EWRvirgin
Topic Author
Posts: 348
Joined: Tue May 15, 2001 11:38 am

Trans-Oceanic Navigation Prior To GPS

Fri Jun 01, 2001 11:41 am

With the lack of navaids over water, how were trans-Atlantic and trans-Pacific flights navigated prior to the installation GPS equipment in A/C?
 
scxmechanic
Posts: 479
Joined: Sat Dec 25, 1999 10:20 am

RE: Trans-Oceanic Navigation Prior To GPS

Fri Jun 01, 2001 11:55 am

One word...

OMEGA

It used several ground stations based around the world and transmitted a low freq signal that was used for Long Range Nav. But wasn't very accurate and could easily have been distorted by solar flares. Its since been decomissioned by the Navy (I think thats who ran the system as it was used by surface ships too)
 
JT-8D
Posts: 423
Joined: Sun Dec 31, 2000 11:34 pm

RE: Trans-Oceanic Navigation Prior To GPS

Fri Jun 01, 2001 7:14 pm

Dont forget loran. We had a few 727s with a little periscope looking thing in the cockpit ceiling to use a sextant with..JT
 
modesto2
Posts: 2669
Joined: Sun Jul 16, 2000 3:44 am

RE: Trans-Oceanic Navigation Prior To GPS

Sat Jun 02, 2001 1:33 am

I got another word (or acronym)...

INS

Intertial navigation system. Punch in coordinates at gate and with a system of accelerometers, it tracks the aircraft's movement. Even now, aircraft use an IRS (inertial reference unit) that is similar to the INS to back up the GPS.
 
JT-8D
Posts: 423
Joined: Sun Dec 31, 2000 11:34 pm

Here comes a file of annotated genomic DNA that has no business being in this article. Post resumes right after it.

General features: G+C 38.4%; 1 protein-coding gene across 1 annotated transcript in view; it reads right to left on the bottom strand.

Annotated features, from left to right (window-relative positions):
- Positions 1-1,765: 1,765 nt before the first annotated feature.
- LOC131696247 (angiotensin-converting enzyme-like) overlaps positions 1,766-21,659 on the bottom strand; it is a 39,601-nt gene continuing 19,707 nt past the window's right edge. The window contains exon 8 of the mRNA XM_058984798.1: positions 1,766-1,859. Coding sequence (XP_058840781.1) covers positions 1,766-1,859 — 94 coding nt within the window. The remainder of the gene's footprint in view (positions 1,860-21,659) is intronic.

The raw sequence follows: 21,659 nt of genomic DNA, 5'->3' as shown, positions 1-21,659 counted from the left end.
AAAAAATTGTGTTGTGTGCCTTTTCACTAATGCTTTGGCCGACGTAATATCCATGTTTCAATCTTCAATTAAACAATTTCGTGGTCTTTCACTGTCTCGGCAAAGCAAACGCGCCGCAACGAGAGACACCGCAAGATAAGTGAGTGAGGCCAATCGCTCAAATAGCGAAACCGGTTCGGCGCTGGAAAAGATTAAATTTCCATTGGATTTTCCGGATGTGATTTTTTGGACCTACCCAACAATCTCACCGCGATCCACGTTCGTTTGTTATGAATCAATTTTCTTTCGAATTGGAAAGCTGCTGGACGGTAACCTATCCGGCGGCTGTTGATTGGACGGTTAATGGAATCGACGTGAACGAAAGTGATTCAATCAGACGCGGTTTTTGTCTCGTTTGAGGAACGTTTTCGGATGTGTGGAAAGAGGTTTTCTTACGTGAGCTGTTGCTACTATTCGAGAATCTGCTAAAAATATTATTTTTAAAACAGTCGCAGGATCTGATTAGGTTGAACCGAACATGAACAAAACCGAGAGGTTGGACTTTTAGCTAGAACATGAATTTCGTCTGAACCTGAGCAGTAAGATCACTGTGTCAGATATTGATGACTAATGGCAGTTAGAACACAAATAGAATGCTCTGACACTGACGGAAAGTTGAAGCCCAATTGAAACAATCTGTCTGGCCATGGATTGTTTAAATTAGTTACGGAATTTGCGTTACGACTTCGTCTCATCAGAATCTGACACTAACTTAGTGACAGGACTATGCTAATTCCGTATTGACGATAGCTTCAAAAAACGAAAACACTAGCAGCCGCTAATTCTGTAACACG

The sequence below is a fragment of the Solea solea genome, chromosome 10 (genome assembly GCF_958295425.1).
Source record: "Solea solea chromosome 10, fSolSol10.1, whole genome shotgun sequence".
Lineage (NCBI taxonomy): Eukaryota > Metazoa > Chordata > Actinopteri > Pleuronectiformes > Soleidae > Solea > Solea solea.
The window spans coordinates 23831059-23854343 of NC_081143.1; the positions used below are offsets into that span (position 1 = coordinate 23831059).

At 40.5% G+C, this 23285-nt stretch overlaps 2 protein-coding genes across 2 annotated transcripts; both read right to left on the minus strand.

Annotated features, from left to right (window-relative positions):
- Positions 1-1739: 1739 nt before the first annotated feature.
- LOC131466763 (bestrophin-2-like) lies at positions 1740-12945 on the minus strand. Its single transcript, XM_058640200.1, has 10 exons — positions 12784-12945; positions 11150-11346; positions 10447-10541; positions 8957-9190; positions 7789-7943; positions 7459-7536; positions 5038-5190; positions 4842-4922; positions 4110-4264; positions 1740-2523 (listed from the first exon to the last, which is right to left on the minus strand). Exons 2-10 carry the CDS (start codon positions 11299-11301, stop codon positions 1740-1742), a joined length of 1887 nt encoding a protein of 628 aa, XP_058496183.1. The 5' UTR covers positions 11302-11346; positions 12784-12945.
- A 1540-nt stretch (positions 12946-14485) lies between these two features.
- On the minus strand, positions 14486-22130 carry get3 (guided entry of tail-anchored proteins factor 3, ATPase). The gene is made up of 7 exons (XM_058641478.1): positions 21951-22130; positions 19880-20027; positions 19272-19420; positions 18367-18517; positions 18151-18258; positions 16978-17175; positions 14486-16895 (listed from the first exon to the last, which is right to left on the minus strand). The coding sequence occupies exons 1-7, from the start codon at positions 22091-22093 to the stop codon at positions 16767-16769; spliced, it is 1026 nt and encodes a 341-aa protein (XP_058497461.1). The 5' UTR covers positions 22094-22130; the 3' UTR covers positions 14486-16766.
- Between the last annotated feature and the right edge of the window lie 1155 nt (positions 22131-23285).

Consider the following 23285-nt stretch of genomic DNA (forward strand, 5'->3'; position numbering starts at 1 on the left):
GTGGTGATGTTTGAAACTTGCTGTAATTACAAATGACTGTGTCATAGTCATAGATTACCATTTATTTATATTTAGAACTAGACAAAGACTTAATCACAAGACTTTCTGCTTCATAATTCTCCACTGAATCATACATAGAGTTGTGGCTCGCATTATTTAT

RE: Trans-Oceanic Navigation Prior To GPS

Sat Jun 02, 2001 1:44 am

Well, your right to a point. The irs does more than provide position data. On our planes, the fmc position is the "accepted" position. It gets data from the gps, and irus. It will update its position from gps, but not from iru. Irus main job is provide output to instruments (hsi, adi, vsi,)..JT
 
TimT
Posts: 168
Joined: Sun Jun 03, 2001 1:38 pm

RE: Trans-Oceanic Navigation Prior To GPS

Sun Jun 03, 2001 2:24 pm

The airline I work for uses Inertial Navigation on some of the planes. The INU has 2 accelerometers and a clock. It all runs off of an internal computer/database and then updates within 150 miles of a DME site. The DME's usually read in pairs and like a 90degree angle. It calculates the position and updates. The accelerometers are sensitive enough to read the earth's rotation. We havin' fun yet??
 
L-188
Posts: 29881
Joined: Wed Jul 07, 1999 11:27 am

RE: Trans-Oceanic Navigation Prior To GPS

Sun Jun 03, 2001 4:12 pm

Most airliners still had a navigator on them untill the early 1970's when the first INS units became available. I belive Flying Tigers laid there navigators off about 74.

All you need is a star chart and a Sextant.

The Air Navigators license is still on the FAA books. I have know idea where you would go and get one though.

It would be a neat license to have though. Anybody know where they still teach a course in it?
OBAMA-WORST PRESIDENT EVER....Even SKOORB would be better.
 
kellmark
Posts: 542
Joined: Thu Dec 21, 2000 12:05 pm

RE: Trans-Oceanic Navigation Prior To GPS

Mon Jun 04, 2001 1:49 am

The military.

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